New short stories (sort of) and XB-1’s anniversary

In addition to yesterday’s big news, I have some other ones today. Czech translations of my stories The Brass City and Catching A Ride, both of which have been published in English, appear in the upcoming issue of XB-1, along with my translation of Jason Sanford’s brand new column.

It’s also a special 50th issue since the transition of Ikarie into XB-1 (therefore the retro cover) and the readers can look forward especially to the foreign fiction section, which contains all the Hugo-winning short works from last year: Equoid (divided into two issues), The Lady Astronaut of Mars, and The Water That Falls on You from Nowhere.

Another big anniversary is coming up in April – there’s going to be the 250th issue of the whole magazine’s history (Ikarie and XB-1 together)!

XB-1_1_2015_obalka

New issue of XB-1 and more

The April issue of Czech SF magazine XB-1 was published today, including a new flash story of mine and my interview with Ken Liu (from which I’ll post a snippet here some time later). In other news, the Czech urban SF anthology Zpěv kovových velryb (The Song of Metal Whales) by editor Vlado Ríša is out and had a book launch on Saturday during StarCon convention in Prague. The convention was great though I only had time to arrive just before my afternoon lecture on exoplanets and the following discussion with authors plus the anthology launch.

There’s a new work in English too, nonfiction in this case; I’ve got an article about subsurface oceans in the new issue of Clarkesworld (for resources on the topic, see previous blogpost). It’s been a good week; let’s hope for others like this one to follow.

XB-1 April 2014

 

The Song of Metal Whales

The cover for a new Czech urban SF anthology “Zpěv kovových velryb” (“The Song of Metal Whales”) has been released a couple of days ago. The anthology itself is going to be available in March and I’m really looking forward to the stories by Jaroslav Mostecký, Františka Vrbenská, Anna Šochová, Lucie Lukačovičová, Jan Kotouč, Hanina Veselá, Jana Rečková and Vlado Ríša (who also edited the anthology). I’ve got a piece in there too, a short story titled “Šeré město” (“The Dim City”) set on a colonized planet orbiting a brown dwarf. I’ve actually started writing the story in English, intending to translate it later, but got stuck for a little while, the deadline was growing near, so I finished it in Czech. If the reviews are good, I might some day attempt to translate the other half into English; however, I don’t like translating this way – too many artifacts in the resulting text. Writing directly in English is uncomparably easier than translating either way, especially from Czech into English.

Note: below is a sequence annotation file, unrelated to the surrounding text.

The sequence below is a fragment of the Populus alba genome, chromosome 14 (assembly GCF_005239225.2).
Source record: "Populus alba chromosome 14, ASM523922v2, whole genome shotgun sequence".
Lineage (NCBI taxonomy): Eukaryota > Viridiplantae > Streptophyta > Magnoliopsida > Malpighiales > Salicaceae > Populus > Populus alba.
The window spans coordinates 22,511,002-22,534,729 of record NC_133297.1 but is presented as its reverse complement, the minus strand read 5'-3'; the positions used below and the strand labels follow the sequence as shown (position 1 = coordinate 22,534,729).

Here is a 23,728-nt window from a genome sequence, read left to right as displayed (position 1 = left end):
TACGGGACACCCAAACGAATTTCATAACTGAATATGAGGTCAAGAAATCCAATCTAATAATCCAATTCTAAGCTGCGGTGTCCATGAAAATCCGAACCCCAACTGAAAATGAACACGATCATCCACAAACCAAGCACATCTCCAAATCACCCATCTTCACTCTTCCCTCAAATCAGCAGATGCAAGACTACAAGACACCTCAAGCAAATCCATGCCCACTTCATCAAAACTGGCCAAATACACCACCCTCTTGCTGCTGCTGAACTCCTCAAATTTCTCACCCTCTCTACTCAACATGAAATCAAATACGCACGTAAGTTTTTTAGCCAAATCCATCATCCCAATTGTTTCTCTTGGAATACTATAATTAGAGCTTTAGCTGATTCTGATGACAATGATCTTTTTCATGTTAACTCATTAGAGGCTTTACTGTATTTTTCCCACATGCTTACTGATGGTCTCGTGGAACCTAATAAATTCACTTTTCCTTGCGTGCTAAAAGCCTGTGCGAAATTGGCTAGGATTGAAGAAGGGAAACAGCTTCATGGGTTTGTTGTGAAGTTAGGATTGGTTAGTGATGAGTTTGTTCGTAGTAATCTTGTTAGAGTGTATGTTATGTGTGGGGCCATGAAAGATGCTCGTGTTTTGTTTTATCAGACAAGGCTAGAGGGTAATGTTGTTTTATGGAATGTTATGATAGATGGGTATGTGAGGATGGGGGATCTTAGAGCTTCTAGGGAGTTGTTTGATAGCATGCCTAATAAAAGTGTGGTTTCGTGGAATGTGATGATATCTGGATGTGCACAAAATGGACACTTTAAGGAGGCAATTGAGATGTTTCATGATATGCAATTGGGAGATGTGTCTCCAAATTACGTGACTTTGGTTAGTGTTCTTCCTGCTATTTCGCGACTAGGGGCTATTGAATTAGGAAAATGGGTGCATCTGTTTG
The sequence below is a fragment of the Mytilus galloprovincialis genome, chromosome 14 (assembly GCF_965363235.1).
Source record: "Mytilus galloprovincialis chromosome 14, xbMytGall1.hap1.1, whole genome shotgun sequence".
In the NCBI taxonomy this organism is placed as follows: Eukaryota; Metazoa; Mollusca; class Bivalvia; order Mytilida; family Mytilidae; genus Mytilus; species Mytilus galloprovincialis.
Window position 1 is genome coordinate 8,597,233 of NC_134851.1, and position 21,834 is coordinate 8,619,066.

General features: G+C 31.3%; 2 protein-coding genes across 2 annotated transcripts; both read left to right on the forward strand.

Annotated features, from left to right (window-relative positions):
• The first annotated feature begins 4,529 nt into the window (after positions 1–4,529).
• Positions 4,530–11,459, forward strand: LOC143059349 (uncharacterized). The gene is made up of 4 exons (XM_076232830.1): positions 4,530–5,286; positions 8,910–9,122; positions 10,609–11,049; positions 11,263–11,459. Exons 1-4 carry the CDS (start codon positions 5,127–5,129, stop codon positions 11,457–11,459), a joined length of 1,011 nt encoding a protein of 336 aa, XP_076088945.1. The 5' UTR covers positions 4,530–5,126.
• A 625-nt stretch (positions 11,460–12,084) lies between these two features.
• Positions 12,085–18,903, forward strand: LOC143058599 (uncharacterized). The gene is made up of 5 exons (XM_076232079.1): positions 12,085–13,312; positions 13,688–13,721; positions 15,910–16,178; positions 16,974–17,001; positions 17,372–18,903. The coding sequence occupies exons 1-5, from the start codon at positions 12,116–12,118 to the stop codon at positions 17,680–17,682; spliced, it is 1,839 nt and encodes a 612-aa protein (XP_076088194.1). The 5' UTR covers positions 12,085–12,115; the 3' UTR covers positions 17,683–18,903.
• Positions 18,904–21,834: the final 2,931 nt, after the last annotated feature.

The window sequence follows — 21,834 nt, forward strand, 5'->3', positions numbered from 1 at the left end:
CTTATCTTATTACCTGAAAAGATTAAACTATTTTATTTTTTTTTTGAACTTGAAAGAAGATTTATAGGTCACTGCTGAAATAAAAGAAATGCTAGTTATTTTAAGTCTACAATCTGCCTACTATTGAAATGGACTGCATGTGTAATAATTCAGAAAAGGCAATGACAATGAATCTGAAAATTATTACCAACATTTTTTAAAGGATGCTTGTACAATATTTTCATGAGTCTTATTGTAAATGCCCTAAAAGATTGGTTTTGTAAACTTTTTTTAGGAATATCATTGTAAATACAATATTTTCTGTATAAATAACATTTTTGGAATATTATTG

The Symphony of Ice and Dust

The Symphony of Ice and Dust

A science fiction story set on a beautiful but dangerous world at the edge of the Solar System. Published in Clarkesworld Magazine (issue 85, October 2013).

“It’s going to be the greatest symphony anyone has ever composed,” said Jurriaan. “Our best work. Something we’ll be remembered for in the next millennia. A frail melody comprised of ice and dust, of distance and cold. It will be our masterpiece.”
Chiara listened absently and closed her eyes. Jurriaan had never touched ice, seen dust, been able to imagine real-world distances or experienced cold. Everything he had was his music. And he was one of the best; at least among organic minds.
Sometimes she felt sorry for him.
And sometimes she envied him.
She imagined the world waiting for them, strange, freezing, lonely and beautiful, and a moment came when she could not envy Jurriaan his gift—or his curse—at all. She checked with Orpheus how long the rest of the journey would last. The answer was prompt.
In three days, we will approach Sedna.
Chiara decided to dream for the rest of the voyage.